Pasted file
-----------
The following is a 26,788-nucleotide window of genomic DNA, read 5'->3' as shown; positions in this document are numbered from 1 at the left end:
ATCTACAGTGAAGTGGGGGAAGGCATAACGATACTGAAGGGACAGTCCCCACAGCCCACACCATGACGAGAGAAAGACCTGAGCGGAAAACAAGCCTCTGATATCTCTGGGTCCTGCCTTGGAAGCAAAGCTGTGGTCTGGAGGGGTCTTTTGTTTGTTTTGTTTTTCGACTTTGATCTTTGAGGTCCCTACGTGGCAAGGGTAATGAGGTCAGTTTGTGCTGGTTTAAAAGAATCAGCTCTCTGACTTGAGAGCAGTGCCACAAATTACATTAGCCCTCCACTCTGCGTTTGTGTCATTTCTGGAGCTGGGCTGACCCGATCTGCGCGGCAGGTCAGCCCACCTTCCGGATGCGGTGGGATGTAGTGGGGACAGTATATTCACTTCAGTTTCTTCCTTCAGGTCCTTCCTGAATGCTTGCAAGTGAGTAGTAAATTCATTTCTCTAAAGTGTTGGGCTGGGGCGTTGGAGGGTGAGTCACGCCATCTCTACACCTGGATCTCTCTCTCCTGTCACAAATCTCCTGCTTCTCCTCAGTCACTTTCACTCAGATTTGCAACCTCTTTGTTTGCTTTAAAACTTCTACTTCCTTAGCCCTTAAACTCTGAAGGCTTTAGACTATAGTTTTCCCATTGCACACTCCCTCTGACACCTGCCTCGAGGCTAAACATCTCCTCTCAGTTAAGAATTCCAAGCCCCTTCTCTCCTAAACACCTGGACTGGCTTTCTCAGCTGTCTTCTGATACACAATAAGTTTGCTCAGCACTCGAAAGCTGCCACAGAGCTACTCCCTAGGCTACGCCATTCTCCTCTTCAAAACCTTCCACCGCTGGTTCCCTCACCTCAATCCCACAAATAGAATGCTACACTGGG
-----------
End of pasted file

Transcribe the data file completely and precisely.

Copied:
The following is a 26,788-nucleotide window of genomic DNA, read 5'->3' as shown; positions in this document are numbered from 1 at the left end:
ATCTACAGTGAAGTGGGGGAAGGCATAACGATACTGAAGGGACAGTCCCCACAGCCCACACCATGACGAGAGAAAGACCTGAGCGGAAAACAAGCCTCTGATATCTCTGGGTCCTGCCTTGGAAGCAAAGCTGTGGTCTGGAGGGGTCTTTTGTTTGTTTTGTTTTTCGACTTTGATCTTTGAGGTCCCTACGTGGCAAGGGTAATGAGGTCAGTTTGTGCTGGTTTAAAAGAATCAGCTCTCTGACTTGAGAGCAGTGCCACAAATTACATTAGCCCTCCACTCTGCGTTTGTGTCATTTCTGGAGCTGGGCTGACCCGATCTGCGCGGCAGGTCAGCCCACCTTCCGGATGCGGTGGGATGTAGTGGGGACAGTATATTCACTTCAGTTTCTTCCTTCAGGTCCTTCCTGAATGCTTGCAAGTGAGTAGTAAATTCATTTCTCTAAAGTGTTGGGCTGGGGCGTTGGAGGGTGAGTCACGCCATCTCTACACCTGGATCTCTCTCTCCTGTCACAAATCTCCTGCTTCTCCTCAGTCACTTTCACTCAGATTTGCAACCTCTTTGTTTGCTTTAAAACTTCTACTTCCTTAGCCCTTAAACTCTGAAGGCTTTAGACTATAGTTTTCCCATTGCACACTCCCTCTGACACCTGCCTCGAGGCTAAACATCTCCTCTCAGTTAAGAATTCCAAGCCCCTTCTCTCCTAAACACCTGGACTGGCTTTCTCAGCTGTCTTCTGATACACAATAAGTTTGCTCAGCACTCGAAAGCTGCCACAGAGCTACTCCCTAGGCTACGCCATTCTCCTCTTCAAAACCTTCCACCGCTGGTTCCCTCACCTCAATCCCACAAATAGAATGCTACACTGGG